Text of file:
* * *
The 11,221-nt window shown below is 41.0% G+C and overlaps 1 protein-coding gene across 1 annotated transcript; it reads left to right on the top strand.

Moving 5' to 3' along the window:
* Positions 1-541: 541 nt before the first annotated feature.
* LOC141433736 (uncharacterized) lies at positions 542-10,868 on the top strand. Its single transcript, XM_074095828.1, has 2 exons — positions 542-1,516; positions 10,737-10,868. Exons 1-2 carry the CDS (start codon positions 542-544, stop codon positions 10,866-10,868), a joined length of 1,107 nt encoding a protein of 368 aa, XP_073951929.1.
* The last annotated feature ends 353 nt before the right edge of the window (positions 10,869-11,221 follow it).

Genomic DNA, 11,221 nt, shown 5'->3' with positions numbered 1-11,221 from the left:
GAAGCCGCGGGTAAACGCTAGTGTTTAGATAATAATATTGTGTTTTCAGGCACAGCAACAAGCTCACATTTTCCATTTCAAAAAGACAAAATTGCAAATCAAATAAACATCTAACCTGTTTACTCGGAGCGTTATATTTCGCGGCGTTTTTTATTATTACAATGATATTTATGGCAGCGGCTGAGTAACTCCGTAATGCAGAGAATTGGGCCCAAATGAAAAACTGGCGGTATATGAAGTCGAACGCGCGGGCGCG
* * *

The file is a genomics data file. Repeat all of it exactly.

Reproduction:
The 11,221-nt window shown below is 41.0% G+C and overlaps 1 protein-coding gene across 1 annotated transcript; it reads left to right on the top strand.

Moving 5' to 3' along the window:
* Positions 1-541: 541 nt before the first annotated feature.
* LOC141433736 (uncharacterized) lies at positions 542-10,868 on the top strand. Its single transcript, XM_074095828.1, has 2 exons — positions 542-1,516; positions 10,737-10,868. Exons 1-2 carry the CDS (start codon positions 542-544, stop codon positions 10,866-10,868), a joined length of 1,107 nt encoding a protein of 368 aa, XP_073951929.1.
* The last annotated feature ends 353 nt before the right edge of the window (positions 10,869-11,221 follow it).

Genomic DNA, 11,221 nt, shown 5'->3' with positions numbered 1-11,221 from the left:
GAAGCCGCGGGTAAACGCTAGTGTTTAGATAATAATATTGTGTTTTCAGGCACAGCAACAAGCTCACATTTTCCATTTCAAAAAGACAAAATTGCAAATCAAATAAACATCTAACCTGTTTACTCGGAGCGTTATATTTCGCGGCGTTTTTTATTATTACAATGATATTTATGGCAGCGGCTGAGTAACTCCGTAATGCAGAGAATTGGGCCCAAATGAAAAACTGGCGGTATATGAAGTCGAACGCGCGGGCGCG